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The National Health Service (NHS), the British government-run hospital system, has begun adopting a reminder service they say helps reduce missed patient appointments and resulting losses in hospital revenue. Called the Managed Appointment Reminder Service (MARS), the system aims to help NHS Trusts slash an estimated £614 million out of their operating costs each year due to patient no-shows.

The MARS service was developed by Island Communications in association with the NHS and mobile messaging partner Mediaburst, and has been successfully piloted at Hull and East Yorkshire Woman and Children's Hospital(1).

The hospital’s Paediatric Outpatients Unit was the first to test the system.

A group of British investigators headed by H. Walach has studied the psychological mechanisms of 'distant healing', a form of spiritual healing, in patients with chronic fatigue syndrome.

409 patients with chronic fatigue syndrome (CFS) were randomized from 14 private practices for environmental medicine in Germany and Austria in a two by two factorial design to immediate versus deferred (waiting for 6 months) distant healing.

Half the patients were blinded and half knew their treatment allocation. Patients were treated for 6 months and allocated to groups of 3 healers from a pool of 462 healers in 21 European countries with different healing traditions.

In 1750, Denis Diderot convinced his publisher to support a vast enterprise, the publication of the Encyclopédie gathering all knowledge into one location.

Dozens of writers worked on thousands of articles for more than 15 years to produce the first summary of all human knowledge and, despite the labour and pains of its birth, its entire contents would barely fill one volume of a contemporary encyclopaedia.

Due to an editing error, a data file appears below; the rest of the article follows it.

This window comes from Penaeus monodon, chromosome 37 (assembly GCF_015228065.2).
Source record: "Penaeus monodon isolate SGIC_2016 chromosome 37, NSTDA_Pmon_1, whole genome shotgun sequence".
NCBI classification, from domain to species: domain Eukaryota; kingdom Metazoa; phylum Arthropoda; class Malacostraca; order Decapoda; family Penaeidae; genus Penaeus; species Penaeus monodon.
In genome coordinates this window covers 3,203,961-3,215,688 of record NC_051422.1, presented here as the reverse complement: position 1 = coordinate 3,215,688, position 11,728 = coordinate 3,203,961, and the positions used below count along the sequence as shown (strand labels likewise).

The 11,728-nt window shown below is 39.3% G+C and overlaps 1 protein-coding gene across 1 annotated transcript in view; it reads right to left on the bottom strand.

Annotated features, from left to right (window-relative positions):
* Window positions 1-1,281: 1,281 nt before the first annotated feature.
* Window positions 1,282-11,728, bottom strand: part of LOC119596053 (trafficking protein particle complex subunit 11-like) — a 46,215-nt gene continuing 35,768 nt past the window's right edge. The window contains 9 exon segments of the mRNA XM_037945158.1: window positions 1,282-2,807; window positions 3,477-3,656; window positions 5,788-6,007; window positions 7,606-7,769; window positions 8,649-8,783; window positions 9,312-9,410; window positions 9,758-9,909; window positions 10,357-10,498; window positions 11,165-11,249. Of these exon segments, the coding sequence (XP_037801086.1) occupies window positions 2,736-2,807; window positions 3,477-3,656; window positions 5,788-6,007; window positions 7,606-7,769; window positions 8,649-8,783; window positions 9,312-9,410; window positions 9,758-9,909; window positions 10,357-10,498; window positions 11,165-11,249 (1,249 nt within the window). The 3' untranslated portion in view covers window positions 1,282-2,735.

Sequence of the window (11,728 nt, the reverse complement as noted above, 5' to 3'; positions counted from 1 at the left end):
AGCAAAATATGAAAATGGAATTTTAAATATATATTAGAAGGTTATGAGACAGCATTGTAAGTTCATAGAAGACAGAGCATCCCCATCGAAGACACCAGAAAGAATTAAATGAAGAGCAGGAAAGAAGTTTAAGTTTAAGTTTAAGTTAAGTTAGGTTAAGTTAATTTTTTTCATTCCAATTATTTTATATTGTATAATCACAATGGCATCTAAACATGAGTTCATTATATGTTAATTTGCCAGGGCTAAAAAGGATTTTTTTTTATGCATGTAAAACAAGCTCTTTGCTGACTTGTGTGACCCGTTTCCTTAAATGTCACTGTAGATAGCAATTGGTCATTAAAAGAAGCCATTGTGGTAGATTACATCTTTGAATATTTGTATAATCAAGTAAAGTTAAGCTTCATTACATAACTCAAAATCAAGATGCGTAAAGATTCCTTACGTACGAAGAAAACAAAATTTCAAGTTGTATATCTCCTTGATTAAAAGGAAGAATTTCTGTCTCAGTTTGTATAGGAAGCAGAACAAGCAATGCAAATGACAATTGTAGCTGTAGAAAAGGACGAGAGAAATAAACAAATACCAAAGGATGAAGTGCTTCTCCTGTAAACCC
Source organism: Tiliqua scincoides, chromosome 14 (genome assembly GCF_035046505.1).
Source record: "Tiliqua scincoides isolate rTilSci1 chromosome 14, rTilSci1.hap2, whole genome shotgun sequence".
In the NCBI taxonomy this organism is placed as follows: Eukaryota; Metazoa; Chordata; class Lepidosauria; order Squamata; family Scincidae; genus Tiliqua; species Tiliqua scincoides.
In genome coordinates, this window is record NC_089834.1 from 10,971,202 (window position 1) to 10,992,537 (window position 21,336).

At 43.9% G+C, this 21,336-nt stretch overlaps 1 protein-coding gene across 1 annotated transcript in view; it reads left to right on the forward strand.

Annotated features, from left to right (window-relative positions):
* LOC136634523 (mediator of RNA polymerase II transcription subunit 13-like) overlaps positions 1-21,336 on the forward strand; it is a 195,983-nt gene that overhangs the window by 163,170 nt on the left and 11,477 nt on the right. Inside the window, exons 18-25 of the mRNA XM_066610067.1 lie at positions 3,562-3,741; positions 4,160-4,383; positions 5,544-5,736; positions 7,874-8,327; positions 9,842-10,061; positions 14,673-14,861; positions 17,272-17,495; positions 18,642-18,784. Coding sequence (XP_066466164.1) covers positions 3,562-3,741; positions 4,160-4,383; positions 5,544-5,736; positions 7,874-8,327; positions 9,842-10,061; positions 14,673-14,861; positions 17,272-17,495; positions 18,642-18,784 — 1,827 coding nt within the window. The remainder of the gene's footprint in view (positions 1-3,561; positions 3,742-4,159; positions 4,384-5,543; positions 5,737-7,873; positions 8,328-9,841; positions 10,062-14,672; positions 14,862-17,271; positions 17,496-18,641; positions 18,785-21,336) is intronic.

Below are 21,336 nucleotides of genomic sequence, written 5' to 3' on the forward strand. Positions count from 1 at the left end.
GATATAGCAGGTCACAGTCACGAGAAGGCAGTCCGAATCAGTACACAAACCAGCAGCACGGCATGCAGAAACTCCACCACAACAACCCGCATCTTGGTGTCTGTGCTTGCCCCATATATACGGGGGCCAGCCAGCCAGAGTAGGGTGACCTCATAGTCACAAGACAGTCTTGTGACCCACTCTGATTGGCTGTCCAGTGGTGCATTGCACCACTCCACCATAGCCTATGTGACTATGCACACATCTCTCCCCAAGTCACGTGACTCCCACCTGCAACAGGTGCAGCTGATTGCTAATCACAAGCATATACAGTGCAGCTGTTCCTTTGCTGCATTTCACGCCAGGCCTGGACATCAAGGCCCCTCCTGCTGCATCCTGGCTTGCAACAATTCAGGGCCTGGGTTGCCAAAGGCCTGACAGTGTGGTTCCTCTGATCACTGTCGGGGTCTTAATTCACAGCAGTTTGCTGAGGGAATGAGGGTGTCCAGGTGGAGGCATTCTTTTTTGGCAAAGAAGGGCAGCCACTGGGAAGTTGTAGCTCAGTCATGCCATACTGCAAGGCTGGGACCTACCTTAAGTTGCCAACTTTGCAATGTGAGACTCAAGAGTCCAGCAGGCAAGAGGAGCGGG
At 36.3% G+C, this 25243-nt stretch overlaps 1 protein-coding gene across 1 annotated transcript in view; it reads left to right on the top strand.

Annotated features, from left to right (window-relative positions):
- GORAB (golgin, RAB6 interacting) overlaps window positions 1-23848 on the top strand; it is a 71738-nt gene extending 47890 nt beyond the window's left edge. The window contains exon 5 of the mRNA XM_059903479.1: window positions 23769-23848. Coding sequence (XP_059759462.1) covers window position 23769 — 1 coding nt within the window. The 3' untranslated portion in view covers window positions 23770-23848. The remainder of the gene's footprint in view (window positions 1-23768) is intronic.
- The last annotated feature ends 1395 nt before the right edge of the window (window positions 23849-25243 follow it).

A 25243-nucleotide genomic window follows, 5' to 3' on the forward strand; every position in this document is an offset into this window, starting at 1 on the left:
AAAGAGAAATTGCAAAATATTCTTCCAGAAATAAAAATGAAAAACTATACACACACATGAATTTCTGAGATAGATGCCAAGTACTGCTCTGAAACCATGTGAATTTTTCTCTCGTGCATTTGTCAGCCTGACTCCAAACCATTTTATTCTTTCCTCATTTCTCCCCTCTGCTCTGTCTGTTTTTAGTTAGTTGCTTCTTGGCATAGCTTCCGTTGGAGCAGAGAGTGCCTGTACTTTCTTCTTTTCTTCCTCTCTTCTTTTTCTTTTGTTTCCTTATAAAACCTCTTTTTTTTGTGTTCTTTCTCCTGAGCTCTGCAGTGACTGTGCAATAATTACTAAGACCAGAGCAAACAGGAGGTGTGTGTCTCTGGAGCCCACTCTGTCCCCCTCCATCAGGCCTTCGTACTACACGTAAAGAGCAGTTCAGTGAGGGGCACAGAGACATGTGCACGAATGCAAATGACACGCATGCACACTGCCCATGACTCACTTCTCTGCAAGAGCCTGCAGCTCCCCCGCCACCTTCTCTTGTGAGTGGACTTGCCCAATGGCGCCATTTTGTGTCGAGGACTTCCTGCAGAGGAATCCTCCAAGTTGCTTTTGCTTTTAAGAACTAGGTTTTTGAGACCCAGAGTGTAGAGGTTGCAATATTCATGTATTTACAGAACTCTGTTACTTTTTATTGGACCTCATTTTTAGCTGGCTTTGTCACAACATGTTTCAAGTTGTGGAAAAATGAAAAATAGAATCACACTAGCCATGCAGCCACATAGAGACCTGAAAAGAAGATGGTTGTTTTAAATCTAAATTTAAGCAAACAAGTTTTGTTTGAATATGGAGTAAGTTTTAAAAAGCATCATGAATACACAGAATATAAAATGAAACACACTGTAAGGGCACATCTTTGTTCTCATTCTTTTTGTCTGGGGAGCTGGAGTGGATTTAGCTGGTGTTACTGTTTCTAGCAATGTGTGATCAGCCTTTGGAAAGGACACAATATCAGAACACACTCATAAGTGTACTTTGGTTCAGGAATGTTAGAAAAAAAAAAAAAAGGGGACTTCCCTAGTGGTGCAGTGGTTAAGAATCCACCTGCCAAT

Linking communities and information into a virtual digital library is the 21st century version of the Dictionaire Raisonneé. Better, they can be organised around specific topics, creating vast repositories and networks of experts around a single problem. Best of all, it can be done on demand.

The biggest blow-up in the science community about Al Gore's "An Inconvenient Truth" was not over the 20 foot ocean rises but the images of Hurricane Katrina and the implication that global warming had a hand in it.

Scientists at the Carnegie Institution say there may be something to it, though indirectly.

The Earth’s jet streams, the high-altitude bands of fast winds that strongly influence the paths of storms and other weather systems, are shifting — it could be argued that is in response to global warming.

Is fairness simply a ruse we adopt only when we see an advantage in it for ourselves? Many psychologists have moved away from this utilitarian view, dismissing it as too simplistic, but recent advances in both cognitive science and neuroscience now allow psychologists to approach this question in some different ways, and they are getting some intriguing results.

UCLA psychologist Golnaz Tabibnia, and colleagues Ajay Satpute and Matthew Lieberman, used a psychological test called the “ultimatum game" to explore fairness and self-interest in the laboratory. In this particular version of the test, Person A has a pot of money, say $23, which they can divide in any way they want with Person B. All Person B can do is look at the offer and accept or reject it; there is no negotiation. If Person B rejects the offer, neither of them gets any money.

Fishing activities can provoke volatile fluctuations in the populations they target, namely by altering the “age pyramid.” Lopping off the few large, older fish that make up the top of the pyramid leaves a broad base of faster-growing small younglings and the research team found that this rapidly growing and transitory base is dynamically unstable — a finding having profound implications for the ecosystem and the fishing industries built upon it.

Imagine a container of water with a 500-pound fish. With food, it grows a little bigger. Without food it gets a bit smaller. Imagine the same container with 500 one-pound fish. They eat, reproduce and the resulting thousands of fish boom, quickly outstripping the resources and the population crashes.